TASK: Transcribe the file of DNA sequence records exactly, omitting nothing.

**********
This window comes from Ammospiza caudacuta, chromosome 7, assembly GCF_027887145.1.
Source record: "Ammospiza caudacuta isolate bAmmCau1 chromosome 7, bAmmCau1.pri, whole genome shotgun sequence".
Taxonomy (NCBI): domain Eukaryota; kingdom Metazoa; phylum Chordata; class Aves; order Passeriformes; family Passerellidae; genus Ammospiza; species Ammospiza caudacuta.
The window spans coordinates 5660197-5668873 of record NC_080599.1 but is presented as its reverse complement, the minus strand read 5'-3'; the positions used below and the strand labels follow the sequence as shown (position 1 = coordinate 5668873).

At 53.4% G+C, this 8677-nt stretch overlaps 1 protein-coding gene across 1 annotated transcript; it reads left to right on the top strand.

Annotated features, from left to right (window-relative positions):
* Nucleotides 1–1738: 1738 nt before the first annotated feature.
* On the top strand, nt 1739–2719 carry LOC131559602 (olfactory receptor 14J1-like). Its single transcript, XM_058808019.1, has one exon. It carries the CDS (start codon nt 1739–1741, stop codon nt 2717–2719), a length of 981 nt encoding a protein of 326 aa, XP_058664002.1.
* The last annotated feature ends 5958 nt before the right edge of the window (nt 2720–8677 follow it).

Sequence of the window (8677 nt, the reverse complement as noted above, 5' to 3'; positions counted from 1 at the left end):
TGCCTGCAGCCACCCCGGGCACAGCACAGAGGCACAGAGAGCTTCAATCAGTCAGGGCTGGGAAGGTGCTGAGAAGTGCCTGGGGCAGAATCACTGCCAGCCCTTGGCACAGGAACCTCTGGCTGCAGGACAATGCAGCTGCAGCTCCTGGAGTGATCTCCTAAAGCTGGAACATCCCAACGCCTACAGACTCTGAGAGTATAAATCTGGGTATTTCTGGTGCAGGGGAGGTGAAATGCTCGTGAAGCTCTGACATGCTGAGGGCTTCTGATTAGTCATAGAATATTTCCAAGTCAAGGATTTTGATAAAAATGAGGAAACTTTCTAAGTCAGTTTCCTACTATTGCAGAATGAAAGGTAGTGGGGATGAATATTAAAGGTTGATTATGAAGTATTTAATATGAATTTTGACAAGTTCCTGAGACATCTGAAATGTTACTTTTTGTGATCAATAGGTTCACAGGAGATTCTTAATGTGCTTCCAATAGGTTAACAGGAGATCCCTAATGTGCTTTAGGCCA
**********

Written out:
This window comes from Ammospiza caudacuta, chromosome 7, assembly GCF_027887145.1.
Source record: "Ammospiza caudacuta isolate bAmmCau1 chromosome 7, bAmmCau1.pri, whole genome shotgun sequence".
Taxonomy (NCBI): domain Eukaryota; kingdom Metazoa; phylum Chordata; class Aves; order Passeriformes; family Passerellidae; genus Ammospiza; species Ammospiza caudacuta.
The window spans coordinates 5660197-5668873 of record NC_080599.1 but is presented as its reverse complement, the minus strand read 5'-3'; the positions used below and the strand labels follow the sequence as shown (position 1 = coordinate 5668873).

At 53.4% G+C, this 8677-nt stretch overlaps 1 protein-coding gene across 1 annotated transcript; it reads left to right on the top strand.

Annotated features, from left to right (window-relative positions):
* Nucleotides 1–1738: 1738 nt before the first annotated feature.
* On the top strand, nt 1739–2719 carry LOC131559602 (olfactory receptor 14J1-like). Its single transcript, XM_058808019.1, has one exon. It carries the CDS (start codon nt 1739–1741, stop codon nt 2717–2719), a length of 981 nt encoding a protein of 326 aa, XP_058664002.1.
* The last annotated feature ends 5958 nt before the right edge of the window (nt 2720–8677 follow it).

Sequence of the window (8677 nt, the reverse complement as noted above, 5' to 3'; positions counted from 1 at the left end):
TGCCTGCAGCCACCCCGGGCACAGCACAGAGGCACAGAGAGCTTCAATCAGTCAGGGCTGGGAAGGTGCTGAGAAGTGCCTGGGGCAGAATCACTGCCAGCCCTTGGCACAGGAACCTCTGGCTGCAGGACAATGCAGCTGCAGCTCCTGGAGTGATCTCCTAAAGCTGGAACATCCCAACGCCTACAGACTCTGAGAGTATAAATCTGGGTATTTCTGGTGCAGGGGAGGTGAAATGCTCGTGAAGCTCTGACATGCTGAGGGCTTCTGATTAGTCATAGAATATTTCCAAGTCAAGGATTTTGATAAAAATGAGGAAACTTTCTAAGTCAGTTTCCTACTATTGCAGAATGAAAGGTAGTGGGGATGAATATTAAAGGTTGATTATGAAGTATTTAATATGAATTTTGACAAGTTCCTGAGACATCTGAAATGTTACTTTTTGTGATCAATAGGTTCACAGGAGATTCTTAATGTGCTTCCAATAGGTTAACAGGAGATCCCTAATGTGCTTTAGGCCA